Heart Disease Prevention for People With Diabetes

by Mary Shomon Patient Advocate

If you have diabetes and are confused about how to lower your risk of heart disease, you’re not alone. Several sets of guidelines on the management of heart disease in people with diabetes have been released over the past decade. Some offer general recommendations that apply to people with type 1 or type 2 diabetes. Others have specific advice depending on the type you have. What do you need to know about how to lower your risk of heart disease?

doctor with statistics
iStock

Stats on Diabetes and CVD

To start, you need to know that both type 1 and type 2 diabetes can raise your risk for heart disease, also known as cardiovascular disease (CVD). These mortality statistics from the American Heart Association tell the story:

  • At least 68 percent of people over age 65 who have diabetes die from some form of heart disease.
  • Around 16 percent of people over 65 who have diabetes die of stroke.
  • Adults with diabetes are two to four times more likely to die from heart disease than adults who don’t have diabetes.
Woman checking her pulse
iStock

Take Action to Reduce Risks

When you have diabetes, it's especially crucial for you to do what you can to reduce your cardiovascular disease risk.

Guidelines released by the American Heart Association (AHA) in 2015 recommend that people with diabetes reduce their risk of heart disease by taking the following actions to.

Monitoring blood glucose.
iStock

1. Manage Your Blood Sugar Intensively

The ADA suggests that you can reduce your risk of heart disease by keeping your hemoglobin A1C (HbA1C) levels within the following ranges:

  • <7% for non-pregnant adults
  • <6.5% for patients with short duration of diabetes, type 2 diabetes treated with lifestyle or metformin only, long life expectancy, or no notable cardiovascular disease
  • <8% for patients with a history of severe hypoglycemia, limited life expectancy, advanced microvascular or macrovascular complications, extensive comorbid conditions, or long-standing diabetes
Doctor checking a patient's blood pressure.
iStock

2. Lower Your Blood Pressure and Stroke Risk

High blood pressure increases your heart disease risk. The AHA recommends that your blood pressure stays below 130/80 mmHg. Effective ways to lower your blood pressure include taking prescription medications such as beta blockers and diuretics, keeping your salt intake to less than 2300 mg per day, supplementing with potassium, and getting regular exercise. Some experts also recommend that people with diabetes take a daily aspirin.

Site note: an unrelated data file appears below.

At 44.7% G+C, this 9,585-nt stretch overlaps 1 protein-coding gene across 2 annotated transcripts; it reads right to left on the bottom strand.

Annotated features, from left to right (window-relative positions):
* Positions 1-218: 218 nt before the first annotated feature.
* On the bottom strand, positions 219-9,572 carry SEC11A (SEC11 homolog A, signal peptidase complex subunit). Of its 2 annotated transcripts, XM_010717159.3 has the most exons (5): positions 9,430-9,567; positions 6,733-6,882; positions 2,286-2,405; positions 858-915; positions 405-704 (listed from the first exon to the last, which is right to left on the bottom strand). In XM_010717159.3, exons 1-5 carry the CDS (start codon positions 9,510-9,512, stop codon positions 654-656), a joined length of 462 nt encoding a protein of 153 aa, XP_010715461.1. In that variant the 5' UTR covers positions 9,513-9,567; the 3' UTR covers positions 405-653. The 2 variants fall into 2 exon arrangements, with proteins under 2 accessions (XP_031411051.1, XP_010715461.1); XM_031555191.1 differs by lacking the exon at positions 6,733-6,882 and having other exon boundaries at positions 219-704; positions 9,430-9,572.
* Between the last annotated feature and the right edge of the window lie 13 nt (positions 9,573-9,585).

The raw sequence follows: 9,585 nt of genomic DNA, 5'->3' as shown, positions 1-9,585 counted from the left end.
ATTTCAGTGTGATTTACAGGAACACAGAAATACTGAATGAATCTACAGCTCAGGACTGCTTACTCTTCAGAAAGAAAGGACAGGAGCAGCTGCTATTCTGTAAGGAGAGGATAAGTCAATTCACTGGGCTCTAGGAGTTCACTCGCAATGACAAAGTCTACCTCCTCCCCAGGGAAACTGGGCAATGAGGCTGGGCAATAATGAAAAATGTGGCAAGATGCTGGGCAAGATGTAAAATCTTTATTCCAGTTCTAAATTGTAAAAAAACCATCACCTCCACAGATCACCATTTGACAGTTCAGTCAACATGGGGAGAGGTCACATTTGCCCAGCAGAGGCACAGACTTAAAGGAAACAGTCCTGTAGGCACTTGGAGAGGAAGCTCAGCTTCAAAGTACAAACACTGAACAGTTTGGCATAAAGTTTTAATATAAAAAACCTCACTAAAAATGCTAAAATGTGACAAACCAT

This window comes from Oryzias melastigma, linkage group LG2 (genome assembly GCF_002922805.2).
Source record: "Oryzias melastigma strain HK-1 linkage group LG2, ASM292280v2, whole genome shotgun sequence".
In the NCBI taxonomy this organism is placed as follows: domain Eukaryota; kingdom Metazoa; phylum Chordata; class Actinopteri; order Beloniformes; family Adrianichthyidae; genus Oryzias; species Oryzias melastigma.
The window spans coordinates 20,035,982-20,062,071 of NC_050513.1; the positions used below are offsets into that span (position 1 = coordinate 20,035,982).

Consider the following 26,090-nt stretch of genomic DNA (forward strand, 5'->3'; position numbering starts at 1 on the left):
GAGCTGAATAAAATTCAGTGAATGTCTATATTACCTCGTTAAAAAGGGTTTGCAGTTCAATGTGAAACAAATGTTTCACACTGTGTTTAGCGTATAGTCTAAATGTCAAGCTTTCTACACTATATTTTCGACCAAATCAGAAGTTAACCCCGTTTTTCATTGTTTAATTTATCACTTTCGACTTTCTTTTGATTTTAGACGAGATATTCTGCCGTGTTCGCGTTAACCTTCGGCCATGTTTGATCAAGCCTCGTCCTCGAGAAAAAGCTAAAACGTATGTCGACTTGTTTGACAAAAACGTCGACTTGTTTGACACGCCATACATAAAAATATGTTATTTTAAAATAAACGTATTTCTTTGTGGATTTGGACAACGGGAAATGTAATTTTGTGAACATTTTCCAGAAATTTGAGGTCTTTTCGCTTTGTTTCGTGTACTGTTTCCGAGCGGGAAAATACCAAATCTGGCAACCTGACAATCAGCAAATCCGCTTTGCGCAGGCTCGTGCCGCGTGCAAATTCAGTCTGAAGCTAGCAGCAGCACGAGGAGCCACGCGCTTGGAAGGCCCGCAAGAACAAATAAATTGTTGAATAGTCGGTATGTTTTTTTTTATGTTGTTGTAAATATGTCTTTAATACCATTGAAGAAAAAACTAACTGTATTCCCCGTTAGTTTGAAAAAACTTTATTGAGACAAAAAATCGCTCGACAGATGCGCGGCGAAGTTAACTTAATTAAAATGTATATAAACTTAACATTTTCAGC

Statin pills.
iStock

3. Lower Your LDL Cholesterol

The goal is to keep your low-density lipoprotein (LDL) level lower than 100. Lowering LDL cholesterol involves dietary changes, regular exercise, and in some cases, prescription cholesterol-lowering drugs such as statins when necessary.

Woman measuring her waist.
iStock

4. Lose Weight, Especially From Your Waist

According to a 2016 study, losing 5 to 10 percent of your body weight can reduce your heart disease risk. You should also focus on reducing fat in your waist and belly area. According to the National Institutes of Health, for heart health benefit, your waist measurement should be less than 40 inches for men, and 35 inches for women.

Man running in a park.
iStock

5. Get Regular Exercise

Exercise is an essential part of reducing your risk of heart disease: The AHA recommends that you get at least 30 minutes of moderate-intensity aerobic activity at least 5 days per week, or at least 25 minutes of vigorous aerobic activity at least 3 days per week, for a total of 75 minutes. In addition, the AHA recommends that you engage in moderate-to high-intensity muscle-strengthening activity at least 2 days per week.

Healthy salad.
iStock

6. Make Dietary Changes

In general, to lower your heart disease risk, experts recommend changes to your diet, including:

  • Lowering your overall caloric intake
  • Monitoring and reducing your carbohydrate intake, especially simple and processed carbohydrates such as sugar, desserts, sugary drinks, low-fiber bread, low-fiber cereal, and wheat pasta
  • Switching to a more fruit- and vegetable-rich diet

Some specific diets that have proven to be effective in helping to reduce heart disease risk include the Mediterranean diet and the DASH (Dietary Approaches to Stop Hypertension) diet.

Crushed cigarette butt.
iStock

7. Stop Smoking

Smoking is a known risk factor for cardiovascular disease and is even more pronounced in people with diabetes. Experts recommend stopping smoking as an important part of any efforts to lower your risk of heart disease.

Coloring in an adult coloring book.
iStock

8. Manage Your Stress

Ongoing, unrelieved stress has adverse effects on your heart.To lessen your cardiovascular risk, you should avoid significant stressors whenever possible, and learn how to manage unavoidable or chronic stress. Experts recommend adopting a formal stress reduction practice such as meditation, breathwork, qi gong, tai chi, or a stress-busting activity like crafting or coloring.

Mary Shomon
Meet Our Writer
Mary Shomon

Mary Shomon is a patient advocate and New York Times bestselling author who empowers readers with information on thyroid and autoimmune disease, diabetes, weight loss and hormonal health from an integrative perspective. Mary has been a leading force advocating for more effective, patient-centered hormonal healthcare. Mary also co-stars in PBS’ Healthy Hormones TV series. Mary also serves on HealthCentral’s Health Advocates Advisory Board.